Am I in your book?

I have just spent the last weekend with my wonderful extended Irish family at a reunion. We get together every five years in various parts of the world. Stories, love, conflict and colourful characters abound at our gatherings. It’s a writer’s paradise and as my friends often remind me, I really have no need write fiction with all this material at my fingertips.

I was asked a few times about my novel and the inevitable question ensued.

“Are we in your book?” .

I suppose the most truthful answer is yes and no. Most writers of fiction don’t base their characters entirely on family and friends but like magpies, they are attracted to the shiny stuff, the interesting bits of different people, physical traits, aspects of personality, ways of speaking and gestures They steal these characteristics and make fictional composites, characters with their own identity, an identity that is intrinsic to the story being told.

And yet, writers only have their own worlds and experiences to steal from so it’s inevitable that friends and family who read their work will think they see people they know. It’s a bit like being on the dodgems. People are close and you can’t always avoid them.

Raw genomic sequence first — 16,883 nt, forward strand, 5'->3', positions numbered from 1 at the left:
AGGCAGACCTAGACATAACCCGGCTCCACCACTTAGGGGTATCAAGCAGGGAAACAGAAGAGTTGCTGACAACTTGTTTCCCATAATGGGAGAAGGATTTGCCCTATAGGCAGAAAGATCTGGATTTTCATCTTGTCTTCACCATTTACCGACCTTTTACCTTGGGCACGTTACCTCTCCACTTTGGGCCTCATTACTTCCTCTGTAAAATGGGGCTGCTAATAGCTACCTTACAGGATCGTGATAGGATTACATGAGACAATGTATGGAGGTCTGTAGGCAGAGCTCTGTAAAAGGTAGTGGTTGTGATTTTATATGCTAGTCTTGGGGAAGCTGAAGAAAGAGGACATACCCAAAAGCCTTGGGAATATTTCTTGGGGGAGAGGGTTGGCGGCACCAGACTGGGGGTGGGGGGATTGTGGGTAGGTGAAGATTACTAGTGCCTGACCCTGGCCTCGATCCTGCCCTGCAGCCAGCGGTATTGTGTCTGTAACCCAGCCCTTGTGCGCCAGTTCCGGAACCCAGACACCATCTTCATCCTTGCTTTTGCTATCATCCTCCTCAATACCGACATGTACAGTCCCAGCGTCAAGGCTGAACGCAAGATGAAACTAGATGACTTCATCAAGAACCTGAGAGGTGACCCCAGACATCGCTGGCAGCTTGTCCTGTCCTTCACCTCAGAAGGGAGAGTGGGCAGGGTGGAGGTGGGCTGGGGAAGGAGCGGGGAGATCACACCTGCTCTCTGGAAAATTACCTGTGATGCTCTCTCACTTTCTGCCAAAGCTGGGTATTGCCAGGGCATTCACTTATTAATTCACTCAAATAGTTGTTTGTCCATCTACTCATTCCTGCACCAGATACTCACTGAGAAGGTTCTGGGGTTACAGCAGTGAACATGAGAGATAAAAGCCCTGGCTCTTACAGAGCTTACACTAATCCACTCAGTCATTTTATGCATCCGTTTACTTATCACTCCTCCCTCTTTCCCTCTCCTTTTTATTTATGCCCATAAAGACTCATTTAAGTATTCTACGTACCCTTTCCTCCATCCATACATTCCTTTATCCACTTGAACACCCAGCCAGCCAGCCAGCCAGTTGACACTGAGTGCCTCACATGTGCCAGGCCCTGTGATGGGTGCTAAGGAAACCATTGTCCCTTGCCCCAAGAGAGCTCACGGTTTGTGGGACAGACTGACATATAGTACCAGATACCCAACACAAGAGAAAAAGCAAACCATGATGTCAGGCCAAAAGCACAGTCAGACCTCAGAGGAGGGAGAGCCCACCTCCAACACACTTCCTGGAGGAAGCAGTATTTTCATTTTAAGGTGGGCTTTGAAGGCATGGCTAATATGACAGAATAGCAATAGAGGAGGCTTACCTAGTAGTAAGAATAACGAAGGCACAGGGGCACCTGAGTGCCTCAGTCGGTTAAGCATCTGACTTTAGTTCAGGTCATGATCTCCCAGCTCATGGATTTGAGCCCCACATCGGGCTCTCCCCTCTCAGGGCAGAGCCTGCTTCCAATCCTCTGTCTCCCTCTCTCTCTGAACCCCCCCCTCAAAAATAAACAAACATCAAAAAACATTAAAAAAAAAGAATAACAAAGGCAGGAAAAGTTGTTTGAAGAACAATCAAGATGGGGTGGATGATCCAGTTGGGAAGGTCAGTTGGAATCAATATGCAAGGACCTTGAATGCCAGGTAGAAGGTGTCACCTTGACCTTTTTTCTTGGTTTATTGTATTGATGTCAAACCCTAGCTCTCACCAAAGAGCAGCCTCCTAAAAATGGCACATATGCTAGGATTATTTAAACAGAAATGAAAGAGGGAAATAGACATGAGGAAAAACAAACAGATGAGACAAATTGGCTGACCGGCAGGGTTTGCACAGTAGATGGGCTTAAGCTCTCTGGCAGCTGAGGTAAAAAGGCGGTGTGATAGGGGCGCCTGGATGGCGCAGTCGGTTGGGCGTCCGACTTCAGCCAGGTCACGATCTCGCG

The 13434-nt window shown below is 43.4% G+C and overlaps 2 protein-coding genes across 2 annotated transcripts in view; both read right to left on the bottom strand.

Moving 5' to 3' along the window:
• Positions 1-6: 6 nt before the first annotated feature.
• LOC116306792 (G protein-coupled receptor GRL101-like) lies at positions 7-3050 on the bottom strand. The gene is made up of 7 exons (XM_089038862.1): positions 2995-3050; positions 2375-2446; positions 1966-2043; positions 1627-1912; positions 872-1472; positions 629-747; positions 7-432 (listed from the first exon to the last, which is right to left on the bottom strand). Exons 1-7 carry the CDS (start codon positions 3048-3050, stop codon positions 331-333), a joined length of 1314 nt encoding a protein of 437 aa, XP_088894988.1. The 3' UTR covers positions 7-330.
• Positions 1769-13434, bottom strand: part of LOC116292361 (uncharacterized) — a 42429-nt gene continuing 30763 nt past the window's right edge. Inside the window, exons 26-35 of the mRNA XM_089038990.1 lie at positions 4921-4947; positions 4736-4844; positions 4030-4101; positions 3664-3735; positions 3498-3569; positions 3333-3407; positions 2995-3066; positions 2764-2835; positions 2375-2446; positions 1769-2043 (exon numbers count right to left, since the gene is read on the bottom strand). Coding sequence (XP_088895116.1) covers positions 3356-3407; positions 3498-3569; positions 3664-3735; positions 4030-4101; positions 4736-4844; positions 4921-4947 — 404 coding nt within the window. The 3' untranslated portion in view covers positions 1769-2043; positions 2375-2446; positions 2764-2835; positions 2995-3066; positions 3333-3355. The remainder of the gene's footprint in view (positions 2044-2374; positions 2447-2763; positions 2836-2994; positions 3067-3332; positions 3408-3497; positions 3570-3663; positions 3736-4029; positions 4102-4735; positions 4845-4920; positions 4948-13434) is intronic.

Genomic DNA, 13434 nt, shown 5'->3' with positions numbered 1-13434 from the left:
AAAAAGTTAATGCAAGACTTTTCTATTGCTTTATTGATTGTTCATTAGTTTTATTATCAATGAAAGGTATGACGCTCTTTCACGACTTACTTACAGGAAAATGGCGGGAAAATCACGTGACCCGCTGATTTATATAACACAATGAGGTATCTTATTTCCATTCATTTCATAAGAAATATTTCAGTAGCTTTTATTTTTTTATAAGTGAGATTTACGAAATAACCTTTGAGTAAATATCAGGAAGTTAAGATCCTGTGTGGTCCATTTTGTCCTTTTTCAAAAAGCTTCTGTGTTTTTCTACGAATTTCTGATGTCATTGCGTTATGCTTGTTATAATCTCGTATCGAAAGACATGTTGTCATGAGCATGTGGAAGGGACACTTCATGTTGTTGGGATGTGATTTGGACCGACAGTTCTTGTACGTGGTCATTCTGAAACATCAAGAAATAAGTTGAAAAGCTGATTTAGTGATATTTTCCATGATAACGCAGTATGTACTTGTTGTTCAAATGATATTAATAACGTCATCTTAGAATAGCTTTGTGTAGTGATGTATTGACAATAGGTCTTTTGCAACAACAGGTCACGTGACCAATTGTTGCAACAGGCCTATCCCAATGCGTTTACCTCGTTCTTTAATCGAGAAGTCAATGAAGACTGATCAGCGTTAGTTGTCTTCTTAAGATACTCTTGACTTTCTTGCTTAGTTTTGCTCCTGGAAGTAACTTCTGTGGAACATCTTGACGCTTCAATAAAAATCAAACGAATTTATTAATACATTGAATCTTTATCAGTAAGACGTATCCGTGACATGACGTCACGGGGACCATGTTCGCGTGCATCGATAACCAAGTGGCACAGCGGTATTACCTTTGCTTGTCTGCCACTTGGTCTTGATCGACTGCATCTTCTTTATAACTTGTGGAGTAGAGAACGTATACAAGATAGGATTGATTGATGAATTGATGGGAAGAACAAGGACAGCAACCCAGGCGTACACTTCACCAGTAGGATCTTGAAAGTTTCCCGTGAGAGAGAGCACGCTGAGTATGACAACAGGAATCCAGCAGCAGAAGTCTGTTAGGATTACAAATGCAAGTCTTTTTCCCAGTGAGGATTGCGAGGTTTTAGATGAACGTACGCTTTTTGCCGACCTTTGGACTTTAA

However there are a number of good reasons not to base characters in fiction entirely on real people.

Who wants to hurt people’s feelings? If a character is drawn well they will have flaws and no one wants to see their bad points in print.

Writers would rather not be sued. They make hardly any money as it is and a defamation law suit would bankrupt most. It does seem that lawsuits against writers of fiction are relatively rare (sighs with relief) as it is hard to prove whether a fictional character is based on a real character or not.

judge

It happens more with public figures. Take the recent example involving Scarlett Johansson who won a defamation case against the French novelist Gregoire Delacourt for creating a fictional character that is her double. Her character represented an ideal of modern beauty in his story, but she put it about a bit, something Scarlett said damaged her own reputation and so she sued.

angry scarlett

Delacourt was incredulous at her reaction, saying he thought the lovely Scarlett might have invited him for a coffee or sent him flowers for putting her in his work and he insisted,

“I wrote a work of fiction. My character was not Scarlet Johannson.”

Tony Blair wasn’t happy about his own appearance in fiction either. In his novel The Ghost, Robert Harris portrayed him as a superficial former P.M. who couldn’t even write his own memoirs and Blair called his old friend “a cheeky fuck.” Blair then went on to prove Harris wrong when he wrote his bestseller, Tony Blair, A Journey, all by himself.